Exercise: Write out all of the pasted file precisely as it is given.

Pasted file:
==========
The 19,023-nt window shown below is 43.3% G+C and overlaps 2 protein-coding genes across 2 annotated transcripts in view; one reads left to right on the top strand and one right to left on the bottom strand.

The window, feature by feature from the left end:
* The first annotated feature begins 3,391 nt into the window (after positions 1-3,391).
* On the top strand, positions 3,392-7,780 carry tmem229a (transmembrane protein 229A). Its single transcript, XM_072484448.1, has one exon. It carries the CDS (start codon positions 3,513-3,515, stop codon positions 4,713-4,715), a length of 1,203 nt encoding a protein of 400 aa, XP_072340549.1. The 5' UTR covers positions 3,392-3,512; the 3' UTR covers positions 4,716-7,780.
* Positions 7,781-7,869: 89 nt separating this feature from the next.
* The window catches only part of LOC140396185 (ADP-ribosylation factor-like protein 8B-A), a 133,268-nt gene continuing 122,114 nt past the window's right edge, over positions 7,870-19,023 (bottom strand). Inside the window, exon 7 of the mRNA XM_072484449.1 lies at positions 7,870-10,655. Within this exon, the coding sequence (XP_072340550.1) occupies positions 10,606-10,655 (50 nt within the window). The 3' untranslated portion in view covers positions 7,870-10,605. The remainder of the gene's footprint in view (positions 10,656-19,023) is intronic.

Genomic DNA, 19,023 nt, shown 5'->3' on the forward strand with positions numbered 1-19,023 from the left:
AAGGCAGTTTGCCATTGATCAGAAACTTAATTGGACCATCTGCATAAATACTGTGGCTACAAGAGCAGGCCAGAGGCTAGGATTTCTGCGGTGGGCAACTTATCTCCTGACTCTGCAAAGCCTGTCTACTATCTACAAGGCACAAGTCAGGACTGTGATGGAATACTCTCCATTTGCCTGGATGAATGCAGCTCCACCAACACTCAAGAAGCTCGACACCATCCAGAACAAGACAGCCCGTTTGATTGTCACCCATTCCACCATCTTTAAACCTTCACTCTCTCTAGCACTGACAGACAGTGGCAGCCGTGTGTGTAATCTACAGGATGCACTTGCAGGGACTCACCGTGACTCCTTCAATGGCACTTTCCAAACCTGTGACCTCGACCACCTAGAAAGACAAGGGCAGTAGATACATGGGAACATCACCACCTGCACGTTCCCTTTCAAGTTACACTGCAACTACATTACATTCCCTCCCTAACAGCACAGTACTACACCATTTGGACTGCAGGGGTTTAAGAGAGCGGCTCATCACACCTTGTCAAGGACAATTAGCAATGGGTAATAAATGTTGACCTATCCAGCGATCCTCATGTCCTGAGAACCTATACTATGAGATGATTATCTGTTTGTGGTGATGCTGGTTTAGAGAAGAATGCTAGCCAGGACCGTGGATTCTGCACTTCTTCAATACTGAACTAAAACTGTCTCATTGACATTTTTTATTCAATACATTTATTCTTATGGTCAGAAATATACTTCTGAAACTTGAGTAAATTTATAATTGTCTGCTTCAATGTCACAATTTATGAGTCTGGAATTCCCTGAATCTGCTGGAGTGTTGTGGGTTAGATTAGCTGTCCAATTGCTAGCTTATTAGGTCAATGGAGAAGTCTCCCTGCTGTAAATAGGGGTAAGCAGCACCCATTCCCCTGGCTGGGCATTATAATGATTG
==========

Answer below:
The 19,023-nt window shown below is 43.3% G+C and overlaps 2 protein-coding genes across 2 annotated transcripts in view; one reads left to right on the top strand and one right to left on the bottom strand.

The window, feature by feature from the left end:
* The first annotated feature begins 3,391 nt into the window (after positions 1-3,391).
* On the top strand, positions 3,392-7,780 carry tmem229a (transmembrane protein 229A). Its single transcript, XM_072484448.1, has one exon. It carries the CDS (start codon positions 3,513-3,515, stop codon positions 4,713-4,715), a length of 1,203 nt encoding a protein of 400 aa, XP_072340549.1. The 5' UTR covers positions 3,392-3,512; the 3' UTR covers positions 4,716-7,780.
* Positions 7,781-7,869: 89 nt separating this feature from the next.
* The window catches only part of LOC140396185 (ADP-ribosylation factor-like protein 8B-A), a 133,268-nt gene continuing 122,114 nt past the window's right edge, over positions 7,870-19,023 (bottom strand). Inside the window, exon 7 of the mRNA XM_072484449.1 lies at positions 7,870-10,655. Within this exon, the coding sequence (XP_072340550.1) occupies positions 10,606-10,655 (50 nt within the window). The 3' untranslated portion in view covers positions 7,870-10,605. The remainder of the gene's footprint in view (positions 10,656-19,023) is intronic.

Genomic DNA, 19,023 nt, shown 5'->3' on the forward strand with positions numbered 1-19,023 from the left:
AAGGCAGTTTGCCATTGATCAGAAACTTAATTGGACCATCTGCATAAATACTGTGGCTACAAGAGCAGGCCAGAGGCTAGGATTTCTGCGGTGGGCAACTTATCTCCTGACTCTGCAAAGCCTGTCTACTATCTACAAGGCACAAGTCAGGACTGTGATGGAATACTCTCCATTTGCCTGGATGAATGCAGCTCCACCAACACTCAAGAAGCTCGACACCATCCAGAACAAGACAGCCCGTTTGATTGTCACCCATTCCACCATCTTTAAACCTTCACTCTCTCTAGCACTGACAGACAGTGGCAGCCGTGTGTGTAATCTACAGGATGCACTTGCAGGGACTCACCGTGACTCCTTCAATGGCACTTTCCAAACCTGTGACCTCGACCACCTAGAAAGACAAGGGCAGTAGATACATGGGAACATCACCACCTGCACGTTCCCTTTCAAGTTACACTGCAACTACATTACATTCCCTCCCTAACAGCACAGTACTACACCATTTGGACTGCAGGGGTTTAAGAGAGCGGCTCATCACACCTTGTCAAGGACAATTAGCAATGGGTAATAAATGTTGACCTATCCAGCGATCCTCATGTCCTGAGAACCTATACTATGAGATGATTATCTGTTTGTGGTGATGCTGGTTTAGAGAAGAATGCTAGCCAGGACCGTGGATTCTGCACTTCTTCAATACTGAACTAAAACTGTCTCATTGACATTTTTTATTCAATACATTTATTCTTATGGTCAGAAATATACTTCTGAAACTTGAGTAAATTTATAATTGTCTGCTTCAATGTCACAATTTATGAGTCTGGAATTCCCTGAATCTGCTGGAGTGTTGTGGGTTAGATTAGCTGTCCAATTGCTAGCTTATTAGGTCAATGGAGAAGTCTCCCTGCTGTAAATAGGGGTAAGCAGCACCCATTCCCCTGGCTGGGCATTATAATGATTG